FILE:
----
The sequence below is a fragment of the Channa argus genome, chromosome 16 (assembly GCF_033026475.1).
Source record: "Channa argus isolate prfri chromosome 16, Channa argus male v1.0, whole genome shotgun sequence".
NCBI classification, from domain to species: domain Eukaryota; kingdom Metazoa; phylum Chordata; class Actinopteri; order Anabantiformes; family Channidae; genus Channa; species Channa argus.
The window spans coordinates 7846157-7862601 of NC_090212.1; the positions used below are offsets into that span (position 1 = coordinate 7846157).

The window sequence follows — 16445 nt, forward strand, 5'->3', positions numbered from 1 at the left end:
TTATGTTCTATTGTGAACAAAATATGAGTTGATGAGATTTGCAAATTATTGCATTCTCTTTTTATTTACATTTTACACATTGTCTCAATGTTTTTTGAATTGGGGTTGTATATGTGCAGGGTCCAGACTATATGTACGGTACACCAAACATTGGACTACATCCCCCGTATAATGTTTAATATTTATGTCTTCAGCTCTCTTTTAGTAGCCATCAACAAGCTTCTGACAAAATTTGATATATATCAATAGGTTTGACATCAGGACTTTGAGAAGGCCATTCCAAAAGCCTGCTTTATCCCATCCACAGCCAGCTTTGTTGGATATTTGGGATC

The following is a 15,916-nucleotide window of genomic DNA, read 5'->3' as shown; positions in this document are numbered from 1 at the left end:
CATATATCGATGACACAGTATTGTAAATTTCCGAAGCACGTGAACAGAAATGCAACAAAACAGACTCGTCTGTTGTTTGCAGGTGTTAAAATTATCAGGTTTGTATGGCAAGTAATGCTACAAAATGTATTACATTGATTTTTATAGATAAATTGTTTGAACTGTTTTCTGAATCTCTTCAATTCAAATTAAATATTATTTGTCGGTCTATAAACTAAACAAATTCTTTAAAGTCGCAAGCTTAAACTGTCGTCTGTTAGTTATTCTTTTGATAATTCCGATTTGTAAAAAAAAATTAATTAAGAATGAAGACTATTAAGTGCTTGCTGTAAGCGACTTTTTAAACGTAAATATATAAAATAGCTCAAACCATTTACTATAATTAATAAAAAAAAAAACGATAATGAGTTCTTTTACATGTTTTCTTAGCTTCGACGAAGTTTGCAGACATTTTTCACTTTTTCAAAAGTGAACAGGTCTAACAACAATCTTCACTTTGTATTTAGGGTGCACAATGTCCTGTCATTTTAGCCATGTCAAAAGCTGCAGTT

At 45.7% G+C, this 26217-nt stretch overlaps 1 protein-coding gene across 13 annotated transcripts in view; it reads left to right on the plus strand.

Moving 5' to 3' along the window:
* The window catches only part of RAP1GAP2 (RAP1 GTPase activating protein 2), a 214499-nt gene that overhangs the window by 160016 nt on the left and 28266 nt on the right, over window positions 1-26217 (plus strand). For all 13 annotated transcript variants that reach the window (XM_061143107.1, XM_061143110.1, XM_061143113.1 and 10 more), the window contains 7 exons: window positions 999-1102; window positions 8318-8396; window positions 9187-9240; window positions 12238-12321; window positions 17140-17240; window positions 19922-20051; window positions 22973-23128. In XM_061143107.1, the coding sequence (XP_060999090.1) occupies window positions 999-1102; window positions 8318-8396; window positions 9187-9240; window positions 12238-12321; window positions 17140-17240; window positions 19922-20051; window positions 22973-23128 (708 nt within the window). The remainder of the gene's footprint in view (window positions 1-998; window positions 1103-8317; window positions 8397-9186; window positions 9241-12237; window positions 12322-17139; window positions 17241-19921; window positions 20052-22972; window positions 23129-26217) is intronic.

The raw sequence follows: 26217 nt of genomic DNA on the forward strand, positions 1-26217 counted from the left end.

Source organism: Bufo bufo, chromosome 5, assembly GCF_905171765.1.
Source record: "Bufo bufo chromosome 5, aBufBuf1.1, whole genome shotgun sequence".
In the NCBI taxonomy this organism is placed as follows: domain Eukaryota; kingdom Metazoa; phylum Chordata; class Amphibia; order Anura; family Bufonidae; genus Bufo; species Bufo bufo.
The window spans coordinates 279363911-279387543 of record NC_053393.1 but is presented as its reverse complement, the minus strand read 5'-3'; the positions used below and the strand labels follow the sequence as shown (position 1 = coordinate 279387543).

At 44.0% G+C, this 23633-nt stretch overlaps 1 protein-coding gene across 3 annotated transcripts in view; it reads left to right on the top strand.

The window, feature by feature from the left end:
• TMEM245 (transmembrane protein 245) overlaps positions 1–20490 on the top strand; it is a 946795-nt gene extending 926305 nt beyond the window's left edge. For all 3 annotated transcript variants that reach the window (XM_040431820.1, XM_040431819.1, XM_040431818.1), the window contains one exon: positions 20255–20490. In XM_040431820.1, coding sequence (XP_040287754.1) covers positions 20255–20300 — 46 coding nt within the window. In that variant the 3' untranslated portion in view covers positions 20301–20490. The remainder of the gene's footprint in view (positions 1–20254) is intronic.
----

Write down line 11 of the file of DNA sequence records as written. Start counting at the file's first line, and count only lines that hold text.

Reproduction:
* The window catches only part of RAP1GAP2 (RAP1 GTPase activating protein 2), a 214499-nt gene that overhangs the window by 160016 nt on the left and 28266 nt on the right, over window positions 1-26217 (plus strand). For all 13 annotated transcript variants that reach the window (XM_061143107.1, XM_061143110.1, XM_061143113.1 and 10 more), the window contains 7 exons: window positions 999-1102; window positions 8318-8396; window positions 9187-9240; window positions 12238-12321; window positions 17140-17240; window positions 19922-20051; window positions 22973-23128. In XM_061143107.1, the coding sequence (XP_060999090.1) occupies window positions 999-1102; window positions 8318-8396; window positions 9187-9240; window positions 12238-12321; window positions 17140-17240; window positions 19922-20051; window positions 22973-23128 (708 nt within the window). The remainder of the gene's footprint in view (window positions 1-998; window positions 1103-8317; window positions 8397-9186; window positions 9241-12237; window positions 12322-17139; window positions 17241-19921; window positions 20052-22972; window positions 23129-26217) is intronic.